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  Ethanol Fuel  

Comparison with the United States

 

Brazil's sugar cane-based industry is more efficient than the U.S. corn-based industry. Sugar cane ethanol has an energy balance seven times greater than ethanol produced from corn. Brazilian distillers are able to produce ethanol for 22 cents per liter, compared with the 30 cents per liter for corn-based ethanol. U.S. corn-derived ethanol costs 30% more because the corn starch must first be converted to sugar before being distilled into alcohol. Despite this cost differential in production, the U.S. did not import more Brazilian ethanol because of U.S. trade barriers corresponding to a tariff of 54-cent per gallon, first imposed in 1980, but kept to offset the 45-cent per gallon blender's federal tax credit that is applied to ethanol no matter its country of origin. In 2011 the U.S. Congress decided not to extend the tariff and the tax credit, and as a result both ended on December 31, 2011. During these three decades the ethanol industry was awarded an estimated US$45 billion in subsidies and US$6 billion just in 2011.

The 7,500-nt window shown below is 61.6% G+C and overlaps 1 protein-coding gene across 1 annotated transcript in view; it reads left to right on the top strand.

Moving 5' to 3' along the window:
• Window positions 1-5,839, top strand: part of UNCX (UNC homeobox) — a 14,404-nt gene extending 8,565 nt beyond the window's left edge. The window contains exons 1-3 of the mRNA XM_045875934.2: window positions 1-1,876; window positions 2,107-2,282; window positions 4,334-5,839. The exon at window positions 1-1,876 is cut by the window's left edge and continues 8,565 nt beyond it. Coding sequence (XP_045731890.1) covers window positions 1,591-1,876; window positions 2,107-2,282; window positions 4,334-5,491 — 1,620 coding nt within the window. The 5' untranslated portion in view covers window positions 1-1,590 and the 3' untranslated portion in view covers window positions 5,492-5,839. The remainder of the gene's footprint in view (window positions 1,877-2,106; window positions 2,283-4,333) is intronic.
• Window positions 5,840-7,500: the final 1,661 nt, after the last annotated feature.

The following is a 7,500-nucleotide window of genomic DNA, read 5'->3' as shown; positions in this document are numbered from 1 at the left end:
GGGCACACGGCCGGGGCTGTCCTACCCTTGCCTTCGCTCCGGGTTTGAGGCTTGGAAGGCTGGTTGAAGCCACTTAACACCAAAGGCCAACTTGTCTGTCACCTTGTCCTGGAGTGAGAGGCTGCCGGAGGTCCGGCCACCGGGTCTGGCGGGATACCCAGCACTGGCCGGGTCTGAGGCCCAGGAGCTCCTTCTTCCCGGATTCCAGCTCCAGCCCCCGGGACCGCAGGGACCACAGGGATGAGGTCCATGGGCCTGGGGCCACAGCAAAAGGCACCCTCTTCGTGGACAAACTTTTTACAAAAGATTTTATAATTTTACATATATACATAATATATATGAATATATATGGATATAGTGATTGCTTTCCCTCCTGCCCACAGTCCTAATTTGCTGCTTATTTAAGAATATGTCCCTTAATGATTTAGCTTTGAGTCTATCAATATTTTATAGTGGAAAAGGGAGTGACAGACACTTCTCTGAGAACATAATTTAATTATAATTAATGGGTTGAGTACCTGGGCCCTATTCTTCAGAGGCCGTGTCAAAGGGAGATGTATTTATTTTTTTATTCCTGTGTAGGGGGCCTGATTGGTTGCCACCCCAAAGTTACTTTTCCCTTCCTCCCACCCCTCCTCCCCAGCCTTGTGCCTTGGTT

Sugarcane cultivation requires a tropical or subtropical climate, with a minimum of 600 mm (24 in) of annual rainfall. Sugarcane is one of the most efficient photosynthesizes in the plant kingdom, able to convert up to 2% of incident solar energy into biomass. Sugarcane production in the United States occurs in Florida, Louisiana, Hawaii, and Texas. The first three plants to produce sugarcane-based ethanol are expected to go online in Louisiana by mid 2009. Sugar mill plants in Lacassine, St. James and Bunkie were converted to sugar cane-based ethanol production using Colombian technology in order to make possible a profitable ethanol production. These three plants will produce 100 million gallons (378.5 million liters) of ethanol within five years. By 2009 two other sugarcane ethanol production projects are being developed in Kauai, Hawaii and Imperial Valley, California.

 

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History

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Production

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Production process

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Agricultural Technology

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  Milling & Refining
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Overall Energy Use

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  Prices and effect on oil consumption
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Comparison with the United States

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Environmental & Social Impacts

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  Concerns